He reportedly acknowledged that "some in Iran laugh about these comments."

Ahmadinejad, who served as Iran's president from 2005 to 2013, has previously suggested that the United States is attempting to thwart the Hidden Imam's return.

The launch of his website and Instagram account earlier this year was seen by some as sign that the former president may be attempting a political comeback ahead of next year's parliamentary elections.

Ahmadinejad kept a low profile after his successor, self-proclaimed moderate cleric Hassan Rohani, came to power in 2013. He has become more visible in recent months thanks to his attendance at several public events -- and because of the arrest of two of his former aides.

Hamid Baghaei, who served as Ahmadinejad's vice president for executive affairs, was arrested on June 8. The charges have not been made public, though Baghaei's arrest has fueled speculation that they may involve alleged financial improprieties. 

In January, another former deputy to Ahmadinejad, Mohammad Reza Rahimi, was jailed for five years after being convicted of corruption and embezzlement.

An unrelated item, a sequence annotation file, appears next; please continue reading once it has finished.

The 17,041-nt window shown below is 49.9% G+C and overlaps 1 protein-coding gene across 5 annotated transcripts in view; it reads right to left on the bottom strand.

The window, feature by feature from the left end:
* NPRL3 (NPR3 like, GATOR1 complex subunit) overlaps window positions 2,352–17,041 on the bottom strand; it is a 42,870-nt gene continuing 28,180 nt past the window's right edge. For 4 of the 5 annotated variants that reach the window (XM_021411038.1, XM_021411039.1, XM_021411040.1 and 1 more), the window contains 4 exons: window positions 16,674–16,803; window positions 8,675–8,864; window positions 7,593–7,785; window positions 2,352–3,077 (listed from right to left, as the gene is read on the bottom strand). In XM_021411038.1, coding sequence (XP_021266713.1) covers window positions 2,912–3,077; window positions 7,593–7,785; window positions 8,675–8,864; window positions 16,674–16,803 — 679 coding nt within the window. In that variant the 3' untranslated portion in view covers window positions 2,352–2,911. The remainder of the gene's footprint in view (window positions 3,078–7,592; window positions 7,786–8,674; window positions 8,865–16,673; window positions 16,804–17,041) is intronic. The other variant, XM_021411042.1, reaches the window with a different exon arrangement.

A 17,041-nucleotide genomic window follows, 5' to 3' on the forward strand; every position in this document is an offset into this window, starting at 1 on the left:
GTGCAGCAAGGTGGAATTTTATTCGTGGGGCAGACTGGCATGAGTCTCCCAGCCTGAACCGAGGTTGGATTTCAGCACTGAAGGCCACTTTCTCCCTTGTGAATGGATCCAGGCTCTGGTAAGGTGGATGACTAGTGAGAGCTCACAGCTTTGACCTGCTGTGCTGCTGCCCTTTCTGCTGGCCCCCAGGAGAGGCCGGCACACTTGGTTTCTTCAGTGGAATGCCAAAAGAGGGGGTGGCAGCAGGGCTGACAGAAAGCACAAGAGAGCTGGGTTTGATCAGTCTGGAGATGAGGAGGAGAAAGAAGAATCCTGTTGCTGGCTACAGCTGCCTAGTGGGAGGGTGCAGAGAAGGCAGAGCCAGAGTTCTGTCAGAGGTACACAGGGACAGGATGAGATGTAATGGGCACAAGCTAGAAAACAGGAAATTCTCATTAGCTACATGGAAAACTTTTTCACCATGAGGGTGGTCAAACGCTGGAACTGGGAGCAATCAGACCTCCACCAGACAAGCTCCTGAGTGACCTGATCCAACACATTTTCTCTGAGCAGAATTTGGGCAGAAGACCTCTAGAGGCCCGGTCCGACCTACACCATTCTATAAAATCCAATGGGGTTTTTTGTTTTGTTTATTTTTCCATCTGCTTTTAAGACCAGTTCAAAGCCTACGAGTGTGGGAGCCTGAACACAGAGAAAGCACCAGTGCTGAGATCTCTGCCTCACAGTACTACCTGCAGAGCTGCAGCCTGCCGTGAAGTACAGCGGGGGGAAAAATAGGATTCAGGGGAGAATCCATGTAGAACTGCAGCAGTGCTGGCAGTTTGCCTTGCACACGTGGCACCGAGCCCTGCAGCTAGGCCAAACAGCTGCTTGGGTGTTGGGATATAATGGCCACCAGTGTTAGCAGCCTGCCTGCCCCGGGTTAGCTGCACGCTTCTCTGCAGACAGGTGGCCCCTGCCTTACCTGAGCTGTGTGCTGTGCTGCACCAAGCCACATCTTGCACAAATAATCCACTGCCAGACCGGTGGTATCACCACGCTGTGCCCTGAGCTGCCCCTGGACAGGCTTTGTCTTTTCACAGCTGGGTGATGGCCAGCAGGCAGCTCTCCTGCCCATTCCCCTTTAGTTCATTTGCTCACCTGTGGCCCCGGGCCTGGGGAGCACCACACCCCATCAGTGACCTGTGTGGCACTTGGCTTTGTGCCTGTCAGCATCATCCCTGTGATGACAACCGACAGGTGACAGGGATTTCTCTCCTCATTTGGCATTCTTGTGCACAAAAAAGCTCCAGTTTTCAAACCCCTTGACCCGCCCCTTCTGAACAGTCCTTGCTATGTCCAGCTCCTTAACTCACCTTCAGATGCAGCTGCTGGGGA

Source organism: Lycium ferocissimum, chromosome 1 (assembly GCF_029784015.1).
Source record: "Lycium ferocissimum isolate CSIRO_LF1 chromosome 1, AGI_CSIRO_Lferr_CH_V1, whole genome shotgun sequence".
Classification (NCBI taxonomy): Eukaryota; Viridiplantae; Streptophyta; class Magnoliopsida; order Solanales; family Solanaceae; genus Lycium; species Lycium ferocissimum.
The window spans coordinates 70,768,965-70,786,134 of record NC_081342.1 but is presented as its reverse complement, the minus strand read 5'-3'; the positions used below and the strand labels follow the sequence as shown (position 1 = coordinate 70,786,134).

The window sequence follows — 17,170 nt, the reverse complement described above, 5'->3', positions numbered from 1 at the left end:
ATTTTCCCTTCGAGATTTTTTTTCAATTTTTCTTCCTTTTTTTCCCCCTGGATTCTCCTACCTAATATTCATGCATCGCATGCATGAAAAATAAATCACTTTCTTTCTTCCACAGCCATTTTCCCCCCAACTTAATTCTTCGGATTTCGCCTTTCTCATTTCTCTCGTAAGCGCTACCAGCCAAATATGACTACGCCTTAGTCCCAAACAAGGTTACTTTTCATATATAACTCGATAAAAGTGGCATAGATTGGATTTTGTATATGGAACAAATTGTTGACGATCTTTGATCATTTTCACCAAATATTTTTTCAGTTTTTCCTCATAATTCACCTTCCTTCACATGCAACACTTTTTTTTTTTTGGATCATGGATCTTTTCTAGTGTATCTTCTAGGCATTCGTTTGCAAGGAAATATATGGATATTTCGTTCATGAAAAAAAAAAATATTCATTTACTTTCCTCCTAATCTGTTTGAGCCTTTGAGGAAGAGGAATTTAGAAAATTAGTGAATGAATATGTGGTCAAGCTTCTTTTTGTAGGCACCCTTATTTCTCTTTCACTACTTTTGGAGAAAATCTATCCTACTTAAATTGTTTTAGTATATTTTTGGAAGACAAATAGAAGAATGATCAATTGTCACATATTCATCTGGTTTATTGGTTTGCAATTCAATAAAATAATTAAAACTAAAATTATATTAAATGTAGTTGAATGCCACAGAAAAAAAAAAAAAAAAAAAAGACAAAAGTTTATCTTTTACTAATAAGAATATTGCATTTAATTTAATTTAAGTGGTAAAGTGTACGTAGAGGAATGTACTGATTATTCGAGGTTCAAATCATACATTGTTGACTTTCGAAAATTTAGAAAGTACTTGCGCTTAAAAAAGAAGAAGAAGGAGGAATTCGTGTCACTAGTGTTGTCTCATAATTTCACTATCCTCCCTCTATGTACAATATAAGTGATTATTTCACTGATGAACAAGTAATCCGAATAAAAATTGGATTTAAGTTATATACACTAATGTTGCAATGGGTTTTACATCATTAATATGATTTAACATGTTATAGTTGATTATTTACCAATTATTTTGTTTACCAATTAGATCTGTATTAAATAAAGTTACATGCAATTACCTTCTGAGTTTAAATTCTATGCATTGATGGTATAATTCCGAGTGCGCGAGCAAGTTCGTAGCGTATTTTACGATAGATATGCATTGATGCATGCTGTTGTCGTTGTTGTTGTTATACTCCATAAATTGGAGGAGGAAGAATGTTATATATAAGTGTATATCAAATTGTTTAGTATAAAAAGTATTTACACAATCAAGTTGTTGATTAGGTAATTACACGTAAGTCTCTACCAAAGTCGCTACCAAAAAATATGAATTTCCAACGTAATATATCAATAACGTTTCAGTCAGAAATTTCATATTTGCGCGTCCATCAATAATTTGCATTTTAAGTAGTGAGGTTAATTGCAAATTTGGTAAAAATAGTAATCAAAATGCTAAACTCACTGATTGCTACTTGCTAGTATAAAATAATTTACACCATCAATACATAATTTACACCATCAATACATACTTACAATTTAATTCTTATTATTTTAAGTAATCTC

Ahmadinejad has sought to distance his presidency from widespread allegations of corruption and mismanagement.

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Comment Sorting
Comments
     
by: jojnjo from: Dublin
June 22, 2015 23:35
Speak about the "Devil" & he appears!

by: Mamuka
June 23, 2015 11:16
At least now we know why the Hidden Imam is hiding. ROZYSK!

by: ALDV from: Madrid
June 23, 2015 13:47
I guess they'll try and take him to Guantanamo.

by: Vineet from: Canada
June 26, 2015 20:16
This man needs seriuos help!! He is Bat shit crazy. But his buffonery is quite entertaining.
In Response

by: Sean from: Dublin
June 28, 2015 19:24
Ahmadinejad shows signs of depression, bipolar disorder and possible schizophrenia. He lives in a land of conspiracy theories and outrageous religious beliefs. Unlike ISIS and al Qaeda, he does not advocate extreme violence but instead is liable to say anything and often contradicts himself.

by: roderick starns from: uk